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Council committee approves sewer rate hike in Lima to pay for EPA mandates


August 25. 2013 3:06AM
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LIMA — A plan to adjust sewer rates for customers tied into the city of Lima’s system is headed to Lima City Council after members of City Council’s Utilities Committee recommended the plan on Monday.



Sewer rates will be adjusted over the course of the next nine years to help pay for more than $150 million worth of projects over 28 years mandated by the U.S. Environmental Protection Agency, Utilities Director Gary Sheely said.



For customers outside the city, it will mean a drop in rates to a flat $50 rate. Customers inside the city will gradually be adjusted upward reaching the $50 flat rate within the next nine years, Sheely said. The adjustment will also keep the city competitive with the rate paid by customers on the county system.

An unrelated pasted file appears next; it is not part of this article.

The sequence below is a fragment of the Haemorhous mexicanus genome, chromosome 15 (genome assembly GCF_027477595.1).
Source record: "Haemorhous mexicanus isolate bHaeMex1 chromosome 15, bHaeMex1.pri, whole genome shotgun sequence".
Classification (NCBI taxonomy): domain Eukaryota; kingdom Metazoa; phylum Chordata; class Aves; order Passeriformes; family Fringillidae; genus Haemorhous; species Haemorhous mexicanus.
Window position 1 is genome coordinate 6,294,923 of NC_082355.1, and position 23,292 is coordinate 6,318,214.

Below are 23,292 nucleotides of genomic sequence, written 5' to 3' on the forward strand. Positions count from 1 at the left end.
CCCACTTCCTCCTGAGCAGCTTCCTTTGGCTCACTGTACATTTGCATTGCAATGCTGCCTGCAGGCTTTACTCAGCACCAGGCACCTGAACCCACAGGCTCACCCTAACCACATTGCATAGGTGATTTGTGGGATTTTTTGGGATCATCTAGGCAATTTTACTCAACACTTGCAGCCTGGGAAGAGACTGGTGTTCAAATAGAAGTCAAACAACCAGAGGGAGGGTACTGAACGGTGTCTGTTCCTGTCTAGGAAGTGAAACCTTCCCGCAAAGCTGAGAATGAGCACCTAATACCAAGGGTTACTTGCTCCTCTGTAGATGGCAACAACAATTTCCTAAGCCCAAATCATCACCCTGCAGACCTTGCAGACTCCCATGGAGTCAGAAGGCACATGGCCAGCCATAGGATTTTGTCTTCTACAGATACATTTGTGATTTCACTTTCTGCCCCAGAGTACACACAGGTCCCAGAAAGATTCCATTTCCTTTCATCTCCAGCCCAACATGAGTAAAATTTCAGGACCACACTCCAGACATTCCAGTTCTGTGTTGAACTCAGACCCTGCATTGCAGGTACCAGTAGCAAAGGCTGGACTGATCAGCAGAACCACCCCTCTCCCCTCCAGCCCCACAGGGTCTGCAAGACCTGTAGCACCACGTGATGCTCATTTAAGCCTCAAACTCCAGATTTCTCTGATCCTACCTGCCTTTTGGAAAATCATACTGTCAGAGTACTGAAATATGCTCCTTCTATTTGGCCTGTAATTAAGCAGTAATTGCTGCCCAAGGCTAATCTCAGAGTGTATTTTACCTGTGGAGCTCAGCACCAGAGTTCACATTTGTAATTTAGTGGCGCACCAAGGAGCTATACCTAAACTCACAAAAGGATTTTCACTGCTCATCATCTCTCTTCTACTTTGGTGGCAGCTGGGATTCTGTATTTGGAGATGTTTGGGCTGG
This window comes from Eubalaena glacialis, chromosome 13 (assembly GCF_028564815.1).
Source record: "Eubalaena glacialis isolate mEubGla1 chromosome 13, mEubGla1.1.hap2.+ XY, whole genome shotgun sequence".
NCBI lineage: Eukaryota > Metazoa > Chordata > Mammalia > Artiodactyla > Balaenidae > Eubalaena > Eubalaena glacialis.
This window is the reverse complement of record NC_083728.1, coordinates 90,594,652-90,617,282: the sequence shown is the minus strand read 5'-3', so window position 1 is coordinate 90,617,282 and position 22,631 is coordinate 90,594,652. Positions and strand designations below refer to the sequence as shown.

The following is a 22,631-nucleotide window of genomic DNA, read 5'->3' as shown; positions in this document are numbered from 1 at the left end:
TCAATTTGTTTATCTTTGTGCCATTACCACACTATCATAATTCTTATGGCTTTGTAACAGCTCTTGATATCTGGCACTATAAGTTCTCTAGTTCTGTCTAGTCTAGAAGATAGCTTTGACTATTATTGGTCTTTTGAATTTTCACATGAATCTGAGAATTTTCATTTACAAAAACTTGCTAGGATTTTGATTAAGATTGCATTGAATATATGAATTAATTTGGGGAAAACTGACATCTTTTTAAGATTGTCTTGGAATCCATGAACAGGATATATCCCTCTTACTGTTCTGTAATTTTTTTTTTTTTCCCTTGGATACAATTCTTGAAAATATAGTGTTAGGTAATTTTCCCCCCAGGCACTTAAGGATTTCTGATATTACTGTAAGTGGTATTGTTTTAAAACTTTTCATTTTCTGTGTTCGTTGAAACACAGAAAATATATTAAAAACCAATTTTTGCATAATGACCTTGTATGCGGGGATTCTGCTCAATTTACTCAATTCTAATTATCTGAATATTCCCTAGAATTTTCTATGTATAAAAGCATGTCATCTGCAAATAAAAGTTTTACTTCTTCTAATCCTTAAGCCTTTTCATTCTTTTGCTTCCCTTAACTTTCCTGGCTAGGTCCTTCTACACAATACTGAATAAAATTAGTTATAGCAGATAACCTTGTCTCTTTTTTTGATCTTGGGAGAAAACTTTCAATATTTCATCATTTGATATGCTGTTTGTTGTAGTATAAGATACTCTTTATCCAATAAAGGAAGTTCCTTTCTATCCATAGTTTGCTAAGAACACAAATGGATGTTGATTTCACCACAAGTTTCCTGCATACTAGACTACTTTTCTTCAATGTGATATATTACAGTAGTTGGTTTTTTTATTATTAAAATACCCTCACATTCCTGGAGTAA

“If the EPA comes to us it’s called mandates and they’re going to tell you what to do and they don’t care what it costs,” said 2nd Ward Councilor Sam McLean, who chairs the committee. “With us going in with this type of agreement we have stop-gaps built in we can slow down the process to meet our funding or stop the process and re-evaluate. If we don’t have some growth in our city with our businesses and people moving into the city limits this process will slow down in eight to nine years.”



Sheely said the projects represent the largest capital outlay for the city over the coming years and the burden of paying for the projects rests solely with the city. Adjusting rates to ensure sewer customers outside the city remain on the city’s system is essential for making the EPA mandates affordable for the city, he said.



“What we have is a process that says on our good faith we said we can do this. If things change in the community, if we get poorer, we lose industry, we lose revenue all that stuff then it has to come to bear on when we have to do something,” Sheely said. “We’re prepared to argue with the agency we’ll shove it out there 60 years. We’ll shove it out there 80 years, our program may take 100 years to get done. We’re committed to meet our environmental obligations with the Clean Water Act but there has to be a consideration about what people can afford to do.”





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